Here in Ireland (and Britain) holidays are not referred to as national holidays, but bank holidays.  Some are the same as those celebrated by Americans, such as Christmas and New Year’s Day.  Others, such as St. Patrick’s Day and Easter Monday at least celebrate a holiday that is of course known and celebrated in the states, even if they aren’t days off for most workers.  Labour Day and May Day are the same thing here, and celebrated on the first Monday of May.  But then they have St. Stephen’s Day, the day after Christmas, a saint’s day that I suspect the majority of Americans have never heard of.  Finally, they have June, August, and October Holidays, which don’t coincide with any particular religious, historical, or cultural event. 

So, you’d think that the banks would be closed on the bank holidays, and that would be it, wouldn’t you?  Oh, foolish reader, have you learned nothing?  On Christmas Eve last, we went to a bank to set up a banking account just after 11 and were told they didn’t have time that day because they were closing at noon, but we could come back Friday when they would reopen.  Somehow, two days of bank holidays meant the banks were to shut down for three-and-a-half days.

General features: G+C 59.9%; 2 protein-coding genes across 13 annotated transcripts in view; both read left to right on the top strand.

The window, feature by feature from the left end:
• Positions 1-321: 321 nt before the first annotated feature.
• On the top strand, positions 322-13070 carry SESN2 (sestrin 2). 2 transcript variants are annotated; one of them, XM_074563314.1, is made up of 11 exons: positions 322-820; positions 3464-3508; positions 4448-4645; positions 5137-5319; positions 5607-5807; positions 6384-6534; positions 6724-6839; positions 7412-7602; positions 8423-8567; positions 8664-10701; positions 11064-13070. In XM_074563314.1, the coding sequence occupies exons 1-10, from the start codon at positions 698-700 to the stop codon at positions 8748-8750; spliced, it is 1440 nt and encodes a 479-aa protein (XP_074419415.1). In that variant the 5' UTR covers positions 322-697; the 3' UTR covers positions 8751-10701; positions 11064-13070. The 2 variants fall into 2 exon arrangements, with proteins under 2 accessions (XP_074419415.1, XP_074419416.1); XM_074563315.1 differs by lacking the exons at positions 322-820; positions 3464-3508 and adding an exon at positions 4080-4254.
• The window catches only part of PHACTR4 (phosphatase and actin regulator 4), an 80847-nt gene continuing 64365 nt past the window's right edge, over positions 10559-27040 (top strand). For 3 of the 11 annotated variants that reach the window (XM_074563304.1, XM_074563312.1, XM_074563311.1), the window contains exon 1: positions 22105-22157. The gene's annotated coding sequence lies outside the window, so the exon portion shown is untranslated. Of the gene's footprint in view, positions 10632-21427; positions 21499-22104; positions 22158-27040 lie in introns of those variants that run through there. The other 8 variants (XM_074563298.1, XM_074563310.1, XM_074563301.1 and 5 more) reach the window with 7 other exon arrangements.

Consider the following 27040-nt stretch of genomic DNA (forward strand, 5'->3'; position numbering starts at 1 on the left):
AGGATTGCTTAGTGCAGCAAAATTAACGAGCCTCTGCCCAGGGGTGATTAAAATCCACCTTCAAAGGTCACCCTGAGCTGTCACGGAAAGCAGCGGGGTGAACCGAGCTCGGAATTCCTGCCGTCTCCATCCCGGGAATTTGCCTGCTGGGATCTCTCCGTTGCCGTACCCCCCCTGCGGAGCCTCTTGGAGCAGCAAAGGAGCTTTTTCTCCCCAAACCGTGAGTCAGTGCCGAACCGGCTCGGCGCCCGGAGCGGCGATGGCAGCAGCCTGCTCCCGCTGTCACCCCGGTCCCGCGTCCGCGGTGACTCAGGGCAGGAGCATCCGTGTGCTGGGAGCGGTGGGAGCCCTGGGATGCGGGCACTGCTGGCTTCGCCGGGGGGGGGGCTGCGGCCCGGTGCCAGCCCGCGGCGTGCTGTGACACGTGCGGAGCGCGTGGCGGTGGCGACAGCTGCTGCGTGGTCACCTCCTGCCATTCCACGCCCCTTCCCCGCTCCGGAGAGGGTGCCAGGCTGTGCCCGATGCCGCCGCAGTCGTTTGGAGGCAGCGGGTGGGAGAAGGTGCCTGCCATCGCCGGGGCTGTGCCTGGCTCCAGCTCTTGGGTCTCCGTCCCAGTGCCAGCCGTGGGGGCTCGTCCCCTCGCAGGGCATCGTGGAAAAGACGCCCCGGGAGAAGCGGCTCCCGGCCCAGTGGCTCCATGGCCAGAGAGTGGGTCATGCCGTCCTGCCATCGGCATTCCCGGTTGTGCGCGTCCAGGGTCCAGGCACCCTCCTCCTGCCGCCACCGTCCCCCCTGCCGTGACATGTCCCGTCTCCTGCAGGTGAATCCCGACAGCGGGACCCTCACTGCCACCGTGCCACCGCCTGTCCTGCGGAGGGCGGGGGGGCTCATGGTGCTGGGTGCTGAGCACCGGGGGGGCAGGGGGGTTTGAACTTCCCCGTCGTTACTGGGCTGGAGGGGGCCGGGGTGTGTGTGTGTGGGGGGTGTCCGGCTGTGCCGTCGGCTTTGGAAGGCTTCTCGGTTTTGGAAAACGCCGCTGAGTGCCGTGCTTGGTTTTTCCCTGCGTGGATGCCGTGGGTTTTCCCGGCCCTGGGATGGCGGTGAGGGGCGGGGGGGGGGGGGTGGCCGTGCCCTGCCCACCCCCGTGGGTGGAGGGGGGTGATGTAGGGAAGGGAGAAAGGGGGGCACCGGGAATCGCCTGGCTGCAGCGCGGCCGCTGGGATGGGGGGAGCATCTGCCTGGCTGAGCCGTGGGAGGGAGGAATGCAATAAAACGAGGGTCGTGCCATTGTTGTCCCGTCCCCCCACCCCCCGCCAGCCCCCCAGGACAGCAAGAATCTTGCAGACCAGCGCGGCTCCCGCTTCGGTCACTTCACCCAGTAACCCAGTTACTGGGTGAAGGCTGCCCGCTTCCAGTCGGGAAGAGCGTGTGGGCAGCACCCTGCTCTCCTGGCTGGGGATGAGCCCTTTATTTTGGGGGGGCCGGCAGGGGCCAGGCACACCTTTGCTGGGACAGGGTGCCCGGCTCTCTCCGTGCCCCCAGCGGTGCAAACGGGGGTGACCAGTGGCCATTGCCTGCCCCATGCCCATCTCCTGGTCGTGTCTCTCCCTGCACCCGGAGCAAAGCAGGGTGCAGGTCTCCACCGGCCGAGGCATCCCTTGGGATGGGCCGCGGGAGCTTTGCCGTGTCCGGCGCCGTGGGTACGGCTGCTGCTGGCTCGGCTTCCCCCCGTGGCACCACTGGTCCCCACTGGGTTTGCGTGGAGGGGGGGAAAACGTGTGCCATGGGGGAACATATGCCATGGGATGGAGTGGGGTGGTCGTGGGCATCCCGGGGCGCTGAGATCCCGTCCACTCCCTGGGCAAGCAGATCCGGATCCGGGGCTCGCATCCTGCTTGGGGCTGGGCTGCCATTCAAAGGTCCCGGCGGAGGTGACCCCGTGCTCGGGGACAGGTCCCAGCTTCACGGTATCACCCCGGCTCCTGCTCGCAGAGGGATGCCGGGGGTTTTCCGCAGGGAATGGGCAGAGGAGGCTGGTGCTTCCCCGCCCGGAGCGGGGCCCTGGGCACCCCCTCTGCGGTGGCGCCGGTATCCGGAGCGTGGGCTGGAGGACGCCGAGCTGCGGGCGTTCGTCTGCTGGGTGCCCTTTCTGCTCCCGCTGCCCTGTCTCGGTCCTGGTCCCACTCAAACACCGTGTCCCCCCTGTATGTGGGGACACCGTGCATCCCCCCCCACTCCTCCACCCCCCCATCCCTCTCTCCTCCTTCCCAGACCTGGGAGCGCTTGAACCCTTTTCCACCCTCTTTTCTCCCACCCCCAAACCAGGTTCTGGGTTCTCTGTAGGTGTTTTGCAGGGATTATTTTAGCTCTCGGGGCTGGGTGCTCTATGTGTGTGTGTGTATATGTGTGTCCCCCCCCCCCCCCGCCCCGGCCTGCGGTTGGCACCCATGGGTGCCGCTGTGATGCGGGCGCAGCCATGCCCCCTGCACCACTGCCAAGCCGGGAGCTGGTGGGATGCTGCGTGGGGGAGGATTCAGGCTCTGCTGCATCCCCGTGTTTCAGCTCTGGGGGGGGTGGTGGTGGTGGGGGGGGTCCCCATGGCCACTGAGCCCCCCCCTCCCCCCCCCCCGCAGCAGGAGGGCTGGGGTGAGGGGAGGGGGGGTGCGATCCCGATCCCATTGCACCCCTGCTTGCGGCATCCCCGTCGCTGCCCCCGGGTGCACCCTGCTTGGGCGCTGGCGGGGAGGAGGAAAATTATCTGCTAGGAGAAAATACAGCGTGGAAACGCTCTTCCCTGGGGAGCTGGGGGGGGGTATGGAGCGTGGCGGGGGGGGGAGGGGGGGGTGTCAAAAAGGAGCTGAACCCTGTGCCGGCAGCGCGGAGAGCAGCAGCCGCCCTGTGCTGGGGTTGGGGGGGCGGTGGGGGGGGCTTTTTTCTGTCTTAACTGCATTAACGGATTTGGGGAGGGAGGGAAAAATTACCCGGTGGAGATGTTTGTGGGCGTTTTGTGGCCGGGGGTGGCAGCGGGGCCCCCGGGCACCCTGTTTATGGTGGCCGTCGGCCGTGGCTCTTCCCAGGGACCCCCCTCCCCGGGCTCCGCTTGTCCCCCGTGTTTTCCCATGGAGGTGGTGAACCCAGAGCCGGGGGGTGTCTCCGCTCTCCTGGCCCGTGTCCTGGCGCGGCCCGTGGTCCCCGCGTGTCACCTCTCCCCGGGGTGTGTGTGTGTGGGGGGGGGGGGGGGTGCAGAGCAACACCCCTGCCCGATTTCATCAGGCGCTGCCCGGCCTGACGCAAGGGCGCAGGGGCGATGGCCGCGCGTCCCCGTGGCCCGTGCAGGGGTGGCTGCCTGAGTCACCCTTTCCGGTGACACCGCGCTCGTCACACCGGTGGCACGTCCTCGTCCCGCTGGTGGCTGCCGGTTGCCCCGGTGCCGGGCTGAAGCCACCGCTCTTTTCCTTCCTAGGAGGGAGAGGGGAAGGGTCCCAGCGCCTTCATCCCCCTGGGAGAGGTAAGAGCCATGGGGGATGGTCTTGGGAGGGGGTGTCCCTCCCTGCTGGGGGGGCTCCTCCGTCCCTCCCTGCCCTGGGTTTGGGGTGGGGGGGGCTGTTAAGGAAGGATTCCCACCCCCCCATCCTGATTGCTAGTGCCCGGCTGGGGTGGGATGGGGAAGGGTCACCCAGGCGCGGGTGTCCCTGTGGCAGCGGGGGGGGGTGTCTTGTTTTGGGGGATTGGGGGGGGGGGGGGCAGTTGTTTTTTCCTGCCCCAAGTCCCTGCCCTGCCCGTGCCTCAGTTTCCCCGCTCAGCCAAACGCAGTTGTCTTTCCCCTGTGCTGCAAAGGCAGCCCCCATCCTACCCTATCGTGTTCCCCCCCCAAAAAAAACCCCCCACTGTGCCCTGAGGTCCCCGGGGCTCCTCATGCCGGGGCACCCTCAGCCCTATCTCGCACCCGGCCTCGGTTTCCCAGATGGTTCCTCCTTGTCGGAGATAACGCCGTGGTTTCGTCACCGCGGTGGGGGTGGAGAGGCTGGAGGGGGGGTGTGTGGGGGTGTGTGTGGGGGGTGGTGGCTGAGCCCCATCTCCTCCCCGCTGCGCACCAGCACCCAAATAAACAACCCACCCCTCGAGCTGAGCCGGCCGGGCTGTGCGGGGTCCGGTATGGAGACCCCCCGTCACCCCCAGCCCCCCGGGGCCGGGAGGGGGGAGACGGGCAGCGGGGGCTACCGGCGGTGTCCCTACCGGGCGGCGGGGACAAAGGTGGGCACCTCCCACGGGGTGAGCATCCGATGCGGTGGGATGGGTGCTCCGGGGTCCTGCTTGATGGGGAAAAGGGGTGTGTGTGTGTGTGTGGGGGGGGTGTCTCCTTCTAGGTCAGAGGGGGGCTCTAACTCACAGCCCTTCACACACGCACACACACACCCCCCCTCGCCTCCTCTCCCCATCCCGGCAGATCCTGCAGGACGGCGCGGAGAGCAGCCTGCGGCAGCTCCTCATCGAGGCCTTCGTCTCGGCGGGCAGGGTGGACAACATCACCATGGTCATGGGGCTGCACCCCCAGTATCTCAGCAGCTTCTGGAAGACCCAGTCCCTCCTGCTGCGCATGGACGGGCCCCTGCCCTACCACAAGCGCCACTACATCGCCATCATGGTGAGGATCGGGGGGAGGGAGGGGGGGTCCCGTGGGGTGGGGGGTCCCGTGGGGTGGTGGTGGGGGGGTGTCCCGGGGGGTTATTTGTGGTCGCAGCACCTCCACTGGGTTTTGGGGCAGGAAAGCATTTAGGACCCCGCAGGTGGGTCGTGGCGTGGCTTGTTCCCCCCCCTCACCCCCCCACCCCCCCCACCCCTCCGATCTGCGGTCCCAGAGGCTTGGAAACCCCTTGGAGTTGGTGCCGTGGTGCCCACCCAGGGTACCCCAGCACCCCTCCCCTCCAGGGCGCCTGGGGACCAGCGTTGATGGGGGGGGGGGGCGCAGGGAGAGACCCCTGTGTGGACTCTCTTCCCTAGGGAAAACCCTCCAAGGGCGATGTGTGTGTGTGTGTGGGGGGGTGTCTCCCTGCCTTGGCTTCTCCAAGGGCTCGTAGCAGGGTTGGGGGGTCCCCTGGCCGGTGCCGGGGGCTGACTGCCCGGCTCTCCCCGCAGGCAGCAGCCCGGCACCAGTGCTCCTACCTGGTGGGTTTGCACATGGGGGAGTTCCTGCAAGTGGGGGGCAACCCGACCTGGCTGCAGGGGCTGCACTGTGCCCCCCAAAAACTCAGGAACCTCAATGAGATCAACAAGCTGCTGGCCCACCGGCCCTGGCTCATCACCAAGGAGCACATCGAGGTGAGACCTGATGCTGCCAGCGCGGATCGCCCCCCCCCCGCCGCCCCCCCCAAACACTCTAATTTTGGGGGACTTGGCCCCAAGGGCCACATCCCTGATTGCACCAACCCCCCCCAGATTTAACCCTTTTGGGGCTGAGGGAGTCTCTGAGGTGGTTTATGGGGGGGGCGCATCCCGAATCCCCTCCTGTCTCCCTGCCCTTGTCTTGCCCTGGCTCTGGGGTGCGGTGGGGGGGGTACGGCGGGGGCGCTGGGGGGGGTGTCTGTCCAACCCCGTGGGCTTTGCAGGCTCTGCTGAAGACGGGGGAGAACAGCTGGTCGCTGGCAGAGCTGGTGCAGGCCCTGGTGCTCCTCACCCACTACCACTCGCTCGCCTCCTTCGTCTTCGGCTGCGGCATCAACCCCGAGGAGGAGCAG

Three weeks ago, just as Amy started her job, I read somewhere that both Good Friday and the Monday following Easter were holidays, and I was looking forward to a four day weekend with Amy.  No, she was told by her supervisor, Good Friday is a bank holiday in Britain, but not here in Ireland, and Amy would have to work.  Apparently no one at Cope consulted the banks (or the post, for that matter), because the banks were closed Friday and again today, Easter Monday.

In America, holidays are an excuse for stores to have Sales, Sales, Sales.  That is one of the biggest differences with the holidays here, that on a holiday like today, many stores are closed, and the others don’t seem to have any special sales going on.

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